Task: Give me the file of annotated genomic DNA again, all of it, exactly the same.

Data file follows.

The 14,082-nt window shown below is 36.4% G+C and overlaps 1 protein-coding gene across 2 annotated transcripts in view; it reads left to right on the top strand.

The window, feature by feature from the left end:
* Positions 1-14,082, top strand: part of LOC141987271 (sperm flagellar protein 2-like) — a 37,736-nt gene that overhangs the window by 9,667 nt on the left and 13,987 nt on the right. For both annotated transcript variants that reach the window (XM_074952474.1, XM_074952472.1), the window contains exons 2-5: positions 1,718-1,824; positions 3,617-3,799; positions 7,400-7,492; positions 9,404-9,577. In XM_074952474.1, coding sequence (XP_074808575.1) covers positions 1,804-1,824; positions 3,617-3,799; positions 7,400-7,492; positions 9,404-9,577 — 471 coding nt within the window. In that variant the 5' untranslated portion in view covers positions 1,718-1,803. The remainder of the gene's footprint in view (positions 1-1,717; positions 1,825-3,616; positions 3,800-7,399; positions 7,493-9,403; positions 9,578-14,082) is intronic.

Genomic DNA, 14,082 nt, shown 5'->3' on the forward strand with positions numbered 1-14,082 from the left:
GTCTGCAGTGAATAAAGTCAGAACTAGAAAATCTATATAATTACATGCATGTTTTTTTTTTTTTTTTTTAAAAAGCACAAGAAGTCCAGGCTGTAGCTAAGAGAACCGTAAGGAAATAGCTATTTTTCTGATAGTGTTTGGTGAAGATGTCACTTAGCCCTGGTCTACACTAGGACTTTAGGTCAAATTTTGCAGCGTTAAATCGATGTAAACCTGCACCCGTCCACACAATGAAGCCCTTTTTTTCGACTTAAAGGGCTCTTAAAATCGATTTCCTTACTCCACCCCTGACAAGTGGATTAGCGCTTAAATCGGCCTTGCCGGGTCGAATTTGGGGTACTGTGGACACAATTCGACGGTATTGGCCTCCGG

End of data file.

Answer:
The 14,082-nt window shown below is 36.4% G+C and overlaps 1 protein-coding gene across 2 annotated transcripts in view; it reads left to right on the top strand.

The window, feature by feature from the left end:
* Positions 1-14,082, top strand: part of LOC141987271 (sperm flagellar protein 2-like) — a 37,736-nt gene that overhangs the window by 9,667 nt on the left and 13,987 nt on the right. For both annotated transcript variants that reach the window (XM_074952474.1, XM_074952472.1), the window contains exons 2-5: positions 1,718-1,824; positions 3,617-3,799; positions 7,400-7,492; positions 9,404-9,577. In XM_074952474.1, coding sequence (XP_074808575.1) covers positions 1,804-1,824; positions 3,617-3,799; positions 7,400-7,492; positions 9,404-9,577 — 471 coding nt within the window. In that variant the 5' untranslated portion in view covers positions 1,718-1,803. The remainder of the gene's footprint in view (positions 1-1,717; positions 1,825-3,616; positions 3,800-7,399; positions 7,493-9,403; positions 9,578-14,082) is intronic.

Genomic DNA, 14,082 nt, shown 5'->3' on the forward strand with positions numbered 1-14,082 from the left:
GTCTGCAGTGAATAAAGTCAGAACTAGAAAATCTATATAATTACATGCATGTTTTTTTTTTTTTTTTTTAAAAAGCACAAGAAGTCCAGGCTGTAGCTAAGAGAACCGTAAGGAAATAGCTATTTTTCTGATAGTGTTTGGTGAAGATGTCACTTAGCCCTGGTCTACACTAGGACTTTAGGTCAAATTTTGCAGCGTTAAATCGATGTAAACCTGCACCCGTCCACACAATGAAGCCCTTTTTTTCGACTTAAAGGGCTCTTAAAATCGATTTCCTTACTCCACCCCTGACAAGTGGATTAGCGCTTAAATCGGCCTTGCCGGGTCGAATTTGGGGTACTGTGGACACAATTCGACGGTATTGGCCTCCGG